(p. 16) The developed world’s wealthiest cities are facing housing crises so acute that not only low-income workers, but also the middle and creative classes, find them increasingly difficult places to afford.
. . .
(p. 19) The difficulty of deciding where and what to build means that cities with a shortfall of hundreds of thousands of apartments often have only the vaguest plans for how to meet the deficit.
“It’s not that it would be physically impossible,” says Ed Glaeser, a Harvard economist who has studied housing and deregulation. “After all, the construction industry would love such a challenge. But it’s politically totally impossible.” Glaeser says cities approve lovely things like landmark districts and sidewalk setbacks without doing any cost-benefit analysis of their effect on housing supply. “One of my pet peeves is that environmental reviews are only focused on the local environmental impact of building the project, but not the global environmental impact of not building the project.”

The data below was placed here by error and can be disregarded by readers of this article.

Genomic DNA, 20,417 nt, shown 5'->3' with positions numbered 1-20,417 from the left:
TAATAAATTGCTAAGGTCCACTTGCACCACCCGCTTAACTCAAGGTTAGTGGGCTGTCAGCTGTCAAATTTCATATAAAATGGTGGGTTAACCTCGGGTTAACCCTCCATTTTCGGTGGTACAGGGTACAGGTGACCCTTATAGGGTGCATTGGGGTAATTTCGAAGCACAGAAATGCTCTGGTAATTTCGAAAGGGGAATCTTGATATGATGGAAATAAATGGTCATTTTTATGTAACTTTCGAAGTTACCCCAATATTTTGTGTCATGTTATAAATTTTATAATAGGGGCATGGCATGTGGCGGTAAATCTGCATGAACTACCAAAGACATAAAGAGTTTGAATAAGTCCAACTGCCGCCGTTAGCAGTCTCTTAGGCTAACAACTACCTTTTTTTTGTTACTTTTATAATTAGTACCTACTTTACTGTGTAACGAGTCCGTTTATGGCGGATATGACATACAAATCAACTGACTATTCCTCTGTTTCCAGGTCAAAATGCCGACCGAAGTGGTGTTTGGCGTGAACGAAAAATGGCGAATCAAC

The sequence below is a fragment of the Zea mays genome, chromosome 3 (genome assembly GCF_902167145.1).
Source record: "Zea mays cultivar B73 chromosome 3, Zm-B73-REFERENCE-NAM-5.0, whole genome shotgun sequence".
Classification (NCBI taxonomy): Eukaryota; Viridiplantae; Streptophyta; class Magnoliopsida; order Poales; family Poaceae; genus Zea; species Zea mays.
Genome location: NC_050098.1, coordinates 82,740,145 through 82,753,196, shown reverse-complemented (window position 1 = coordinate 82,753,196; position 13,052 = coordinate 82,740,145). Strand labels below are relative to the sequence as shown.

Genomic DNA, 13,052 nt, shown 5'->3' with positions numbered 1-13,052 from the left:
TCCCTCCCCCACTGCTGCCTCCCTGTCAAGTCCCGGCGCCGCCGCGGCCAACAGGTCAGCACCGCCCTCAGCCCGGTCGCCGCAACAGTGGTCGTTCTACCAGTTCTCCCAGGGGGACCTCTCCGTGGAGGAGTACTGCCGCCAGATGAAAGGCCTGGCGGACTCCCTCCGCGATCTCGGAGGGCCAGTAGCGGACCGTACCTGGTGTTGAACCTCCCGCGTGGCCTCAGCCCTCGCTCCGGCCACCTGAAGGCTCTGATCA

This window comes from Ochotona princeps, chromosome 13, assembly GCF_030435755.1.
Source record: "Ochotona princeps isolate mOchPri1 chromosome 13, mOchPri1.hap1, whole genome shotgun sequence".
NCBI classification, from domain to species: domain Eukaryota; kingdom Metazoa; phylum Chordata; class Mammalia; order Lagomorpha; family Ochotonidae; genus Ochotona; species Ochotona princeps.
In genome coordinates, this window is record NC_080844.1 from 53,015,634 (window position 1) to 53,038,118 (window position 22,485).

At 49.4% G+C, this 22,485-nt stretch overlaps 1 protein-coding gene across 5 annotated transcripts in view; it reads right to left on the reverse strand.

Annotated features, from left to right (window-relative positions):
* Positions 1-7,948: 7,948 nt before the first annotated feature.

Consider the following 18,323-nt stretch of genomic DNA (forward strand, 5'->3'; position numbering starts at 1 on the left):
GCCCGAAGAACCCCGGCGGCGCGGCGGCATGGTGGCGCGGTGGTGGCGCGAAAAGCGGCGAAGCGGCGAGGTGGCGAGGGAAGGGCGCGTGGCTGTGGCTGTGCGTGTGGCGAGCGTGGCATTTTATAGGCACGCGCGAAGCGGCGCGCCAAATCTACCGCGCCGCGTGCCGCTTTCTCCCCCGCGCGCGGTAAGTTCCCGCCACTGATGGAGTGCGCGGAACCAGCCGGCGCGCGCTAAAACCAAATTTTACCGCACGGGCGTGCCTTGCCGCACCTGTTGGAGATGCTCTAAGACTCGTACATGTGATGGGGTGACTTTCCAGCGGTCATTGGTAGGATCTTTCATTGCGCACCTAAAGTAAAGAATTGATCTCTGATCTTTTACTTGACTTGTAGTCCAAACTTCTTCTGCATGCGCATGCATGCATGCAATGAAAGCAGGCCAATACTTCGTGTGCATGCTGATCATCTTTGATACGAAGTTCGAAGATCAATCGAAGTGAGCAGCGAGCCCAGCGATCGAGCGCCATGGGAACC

For the full story, see:
SHAILA DEWAN. “It’s the Economy; Rent Asunder.” The New York Times Magazine (Sun., MAY 4, 2014): 16 & 18-19.
(Note: ellipsis added.)
(Note: the online version of the story has the date APRIL 29, 2014, and has the title “It’s the Economy; Rent Too High? Move to Singapore.”)